Role of transglutaminases in model thrombus stability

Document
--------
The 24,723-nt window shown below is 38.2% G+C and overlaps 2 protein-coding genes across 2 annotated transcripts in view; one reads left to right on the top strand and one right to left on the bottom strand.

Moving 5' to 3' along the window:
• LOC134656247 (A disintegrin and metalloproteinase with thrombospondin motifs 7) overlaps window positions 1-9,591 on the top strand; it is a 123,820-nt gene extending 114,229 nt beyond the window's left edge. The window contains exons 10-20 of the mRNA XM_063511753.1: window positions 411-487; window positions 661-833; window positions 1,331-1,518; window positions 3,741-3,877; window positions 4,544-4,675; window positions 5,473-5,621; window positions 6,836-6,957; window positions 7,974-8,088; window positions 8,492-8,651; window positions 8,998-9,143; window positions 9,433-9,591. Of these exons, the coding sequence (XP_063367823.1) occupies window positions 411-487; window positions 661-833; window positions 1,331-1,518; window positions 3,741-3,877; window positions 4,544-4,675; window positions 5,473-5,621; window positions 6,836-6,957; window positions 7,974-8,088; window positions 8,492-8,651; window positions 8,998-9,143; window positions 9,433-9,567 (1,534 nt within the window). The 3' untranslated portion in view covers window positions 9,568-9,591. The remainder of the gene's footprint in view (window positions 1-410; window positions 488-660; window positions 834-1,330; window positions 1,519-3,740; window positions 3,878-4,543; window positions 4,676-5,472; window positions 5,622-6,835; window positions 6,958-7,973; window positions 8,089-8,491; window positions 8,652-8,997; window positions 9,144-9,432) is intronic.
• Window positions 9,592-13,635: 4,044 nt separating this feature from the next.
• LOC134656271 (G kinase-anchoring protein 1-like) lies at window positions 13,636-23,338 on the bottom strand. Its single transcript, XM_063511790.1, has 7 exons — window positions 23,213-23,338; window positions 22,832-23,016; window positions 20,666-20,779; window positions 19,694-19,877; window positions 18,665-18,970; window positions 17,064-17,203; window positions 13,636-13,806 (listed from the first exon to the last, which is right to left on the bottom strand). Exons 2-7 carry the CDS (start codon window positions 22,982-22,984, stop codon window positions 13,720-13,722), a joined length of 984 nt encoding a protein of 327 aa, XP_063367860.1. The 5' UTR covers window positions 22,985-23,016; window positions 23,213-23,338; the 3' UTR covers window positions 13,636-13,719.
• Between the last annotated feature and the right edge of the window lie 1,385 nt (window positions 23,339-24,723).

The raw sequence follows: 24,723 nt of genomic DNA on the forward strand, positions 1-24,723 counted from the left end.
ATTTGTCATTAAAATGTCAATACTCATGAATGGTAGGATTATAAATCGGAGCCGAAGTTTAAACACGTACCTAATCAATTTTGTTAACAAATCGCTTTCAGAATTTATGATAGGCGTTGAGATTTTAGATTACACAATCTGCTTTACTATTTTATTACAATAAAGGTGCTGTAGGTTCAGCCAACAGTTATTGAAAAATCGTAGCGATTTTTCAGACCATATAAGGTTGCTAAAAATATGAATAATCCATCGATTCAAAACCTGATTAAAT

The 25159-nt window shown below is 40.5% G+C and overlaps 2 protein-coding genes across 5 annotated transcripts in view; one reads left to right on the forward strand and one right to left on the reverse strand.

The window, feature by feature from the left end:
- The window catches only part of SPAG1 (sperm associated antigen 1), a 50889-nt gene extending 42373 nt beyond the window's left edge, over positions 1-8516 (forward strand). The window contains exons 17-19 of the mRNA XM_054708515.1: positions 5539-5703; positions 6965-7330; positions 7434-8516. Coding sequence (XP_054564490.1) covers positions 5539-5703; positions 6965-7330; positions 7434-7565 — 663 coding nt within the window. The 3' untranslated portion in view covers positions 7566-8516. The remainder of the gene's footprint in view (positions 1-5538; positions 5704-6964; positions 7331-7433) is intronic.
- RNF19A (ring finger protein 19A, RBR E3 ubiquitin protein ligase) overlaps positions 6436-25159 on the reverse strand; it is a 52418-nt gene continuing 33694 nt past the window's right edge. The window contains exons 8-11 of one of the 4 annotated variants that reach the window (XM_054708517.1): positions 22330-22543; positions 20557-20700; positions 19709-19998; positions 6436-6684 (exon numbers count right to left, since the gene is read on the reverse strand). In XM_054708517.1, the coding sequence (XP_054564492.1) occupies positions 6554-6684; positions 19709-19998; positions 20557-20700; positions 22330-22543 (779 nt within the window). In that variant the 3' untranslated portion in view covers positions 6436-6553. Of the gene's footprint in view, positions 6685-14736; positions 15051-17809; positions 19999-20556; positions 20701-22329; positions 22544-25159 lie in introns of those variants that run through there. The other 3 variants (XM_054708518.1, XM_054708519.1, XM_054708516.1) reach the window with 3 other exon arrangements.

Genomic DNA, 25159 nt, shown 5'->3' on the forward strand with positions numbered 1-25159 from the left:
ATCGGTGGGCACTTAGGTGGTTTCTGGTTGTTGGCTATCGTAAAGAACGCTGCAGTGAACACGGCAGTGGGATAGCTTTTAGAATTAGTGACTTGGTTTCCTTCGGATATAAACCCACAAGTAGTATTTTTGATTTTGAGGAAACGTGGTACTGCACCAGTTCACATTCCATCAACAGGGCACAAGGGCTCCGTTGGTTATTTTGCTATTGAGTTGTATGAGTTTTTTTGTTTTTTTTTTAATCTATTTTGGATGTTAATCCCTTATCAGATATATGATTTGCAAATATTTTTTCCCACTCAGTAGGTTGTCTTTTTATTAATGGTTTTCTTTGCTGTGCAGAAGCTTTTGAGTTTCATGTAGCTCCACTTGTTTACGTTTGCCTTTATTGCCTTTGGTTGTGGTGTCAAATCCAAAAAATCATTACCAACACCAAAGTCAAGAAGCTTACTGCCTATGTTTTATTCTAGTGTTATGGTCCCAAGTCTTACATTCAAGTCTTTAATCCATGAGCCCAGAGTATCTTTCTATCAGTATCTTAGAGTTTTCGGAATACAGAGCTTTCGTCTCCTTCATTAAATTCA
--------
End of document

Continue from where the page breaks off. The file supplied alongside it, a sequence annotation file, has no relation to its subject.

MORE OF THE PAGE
The effect of transglutaminases in fibrin stability was studied in model thrombus system. Model thrombi were formed under flow from whole blood and FITC-fibrinogen was incorporated. A specific inhibitor of transglutaminases, R283, was included in some thrombi. Lysis was monitored as fluorescence release. The rate of lysis by tPA or uPA present at pharmacological concentrations was significantly increased when transglutaminases were inhibited. Effect was more pronounced with uPA lysis. The model thrombi were divided into cell-rich head and fibrin-rich tail. The effect of transglutaminases was mainly observed in tail, where lysis was increased significantly. It has been previously shown that endogenous lysis is due to uPA and localised in to the head. Inhibition of transglutaminases caused minor increase in rate of endogenous lysis. A patient deficient in FXIII was also studied and model thrombi were found to be markedly less stable. FXIII therapy increased stability of thrombus. These data show that transglutaminases are important in stabilization of thrombi to thrombolysis, but that endogenous fibrinolytic activity is not affected by the degree of cross-linking. Potential role for TG2 in thrombus was also studied. TG2 was found to be present in model and arterial thrombi by immunohistochemistry and also by western blotting. Addition of purified TG2 from guinea pig to forming thrombi stabilised model thrombi, whereas additional FXIII had no effect using normal blood. Inhibition of TG2 in model thrombi was attempted using neutralising antibody and allosteric inhibitor of TG2, the GTPγS. FXIIa is the main transglutaminase responsible for stabilisation of fibrin in model thrombus system.